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Spokane’s clean air agency says people should start preparing for next year’s smoke season now

Washington Department of Natural Resources

Despite drought, wind and unusually warm temperatures, all factors for wildfire spread, Spokane County saw less unhealthy air quality than it has in previous years.

Since the beginning of this year air quality in Spokane County has fallen below the unhealthy for some group’s standard on eight separate days.

Lisa Woodard, the spokeswoman for the Spokane Clean Air Agency, said this year is an average of what the area has already seen, and will see in the coming years.

“So the concentrations of smoke were much lower than last year, but we had more days. We’d like to see skies during our beautiful summers here with no smoke impacts. Unfortunately, that’s probably not going to the case for the foreseeable future.”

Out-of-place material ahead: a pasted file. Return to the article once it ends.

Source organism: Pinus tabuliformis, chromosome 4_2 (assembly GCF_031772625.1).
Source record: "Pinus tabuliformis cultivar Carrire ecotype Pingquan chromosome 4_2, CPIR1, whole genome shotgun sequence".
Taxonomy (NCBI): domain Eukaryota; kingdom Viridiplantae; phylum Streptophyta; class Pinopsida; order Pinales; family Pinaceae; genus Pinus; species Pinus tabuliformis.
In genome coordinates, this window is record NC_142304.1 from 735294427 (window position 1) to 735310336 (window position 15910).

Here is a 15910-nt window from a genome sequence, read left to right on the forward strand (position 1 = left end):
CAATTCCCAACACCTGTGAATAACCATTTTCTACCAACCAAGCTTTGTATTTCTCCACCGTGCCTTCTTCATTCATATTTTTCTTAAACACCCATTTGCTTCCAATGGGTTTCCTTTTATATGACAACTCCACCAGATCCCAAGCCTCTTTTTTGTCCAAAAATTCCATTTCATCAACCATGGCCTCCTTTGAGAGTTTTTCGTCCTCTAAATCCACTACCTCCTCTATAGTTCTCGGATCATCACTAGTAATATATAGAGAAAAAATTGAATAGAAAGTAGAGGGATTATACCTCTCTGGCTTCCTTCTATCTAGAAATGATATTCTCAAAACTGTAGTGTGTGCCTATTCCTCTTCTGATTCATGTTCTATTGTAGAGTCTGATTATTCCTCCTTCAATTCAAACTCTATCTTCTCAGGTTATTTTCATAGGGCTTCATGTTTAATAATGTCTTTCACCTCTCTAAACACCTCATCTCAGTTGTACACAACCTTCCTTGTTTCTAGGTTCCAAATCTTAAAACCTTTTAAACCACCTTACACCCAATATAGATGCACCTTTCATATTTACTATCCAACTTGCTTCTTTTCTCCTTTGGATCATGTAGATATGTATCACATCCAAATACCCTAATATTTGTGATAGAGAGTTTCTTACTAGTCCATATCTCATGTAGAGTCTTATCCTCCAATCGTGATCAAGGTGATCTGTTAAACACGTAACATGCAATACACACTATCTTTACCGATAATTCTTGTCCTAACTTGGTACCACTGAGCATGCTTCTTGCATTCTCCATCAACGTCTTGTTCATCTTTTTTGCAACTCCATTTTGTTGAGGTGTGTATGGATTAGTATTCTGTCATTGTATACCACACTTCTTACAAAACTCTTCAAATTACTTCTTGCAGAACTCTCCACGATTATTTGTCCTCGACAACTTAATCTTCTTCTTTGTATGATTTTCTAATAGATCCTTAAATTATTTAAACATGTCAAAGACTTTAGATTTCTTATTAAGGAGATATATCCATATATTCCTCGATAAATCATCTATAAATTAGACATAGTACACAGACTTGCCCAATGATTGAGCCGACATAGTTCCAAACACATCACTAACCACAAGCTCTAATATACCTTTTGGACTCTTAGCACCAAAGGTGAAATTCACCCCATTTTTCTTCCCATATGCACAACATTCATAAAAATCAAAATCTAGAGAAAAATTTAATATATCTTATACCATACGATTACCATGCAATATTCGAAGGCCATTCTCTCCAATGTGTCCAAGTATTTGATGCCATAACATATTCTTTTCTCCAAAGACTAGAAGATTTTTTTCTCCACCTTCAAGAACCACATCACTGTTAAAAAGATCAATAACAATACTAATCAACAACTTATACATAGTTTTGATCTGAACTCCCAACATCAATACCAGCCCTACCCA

The worst air quality summer on record for this region is 2017 when there were 16 poor air quality days, three of which were very unhealthy.

She said next summer could be similar to this year, and urged people to start preparations now, such as checking their air filtration system in their home, or talking to their doctor about how exposure could be impacting their health.

Furnace filters and fans, supplies for a DYI air filter, may also be in stock now.

Rebecca White is a 2018 graduate of Edward R Murrow College of Communication at Washington State University. She's been a reporter at Spokane Public Radio since February 2021. She got her start interning at her hometown paper The Dayton Chronicle and previously covered county government at The Spokesman-Review.